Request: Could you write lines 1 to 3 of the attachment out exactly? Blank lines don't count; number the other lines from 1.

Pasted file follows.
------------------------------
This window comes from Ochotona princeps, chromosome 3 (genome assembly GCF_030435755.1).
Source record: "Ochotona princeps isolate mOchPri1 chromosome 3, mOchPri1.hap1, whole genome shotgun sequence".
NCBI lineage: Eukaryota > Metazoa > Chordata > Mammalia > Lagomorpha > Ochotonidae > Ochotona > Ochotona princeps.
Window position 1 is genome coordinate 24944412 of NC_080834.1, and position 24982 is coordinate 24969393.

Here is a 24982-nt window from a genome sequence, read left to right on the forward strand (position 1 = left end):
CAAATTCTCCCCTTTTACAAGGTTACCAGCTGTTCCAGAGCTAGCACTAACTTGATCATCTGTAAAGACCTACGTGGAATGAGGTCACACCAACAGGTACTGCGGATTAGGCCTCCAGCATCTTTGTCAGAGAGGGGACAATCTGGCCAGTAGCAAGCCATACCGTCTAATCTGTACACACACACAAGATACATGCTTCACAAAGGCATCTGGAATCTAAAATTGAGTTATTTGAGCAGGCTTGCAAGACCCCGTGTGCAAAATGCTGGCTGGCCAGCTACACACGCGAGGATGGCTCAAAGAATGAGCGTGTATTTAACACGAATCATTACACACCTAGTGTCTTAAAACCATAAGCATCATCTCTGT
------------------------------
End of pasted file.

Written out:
This window comes from Ochotona princeps, chromosome 3 (genome assembly GCF_030435755.1).
Source record: "Ochotona princeps isolate mOchPri1 chromosome 3, mOchPri1.hap1, whole genome shotgun sequence".
NCBI lineage: Eukaryota > Metazoa > Chordata > Mammalia > Lagomorpha > Ochotonidae > Ochotona > Ochotona princeps.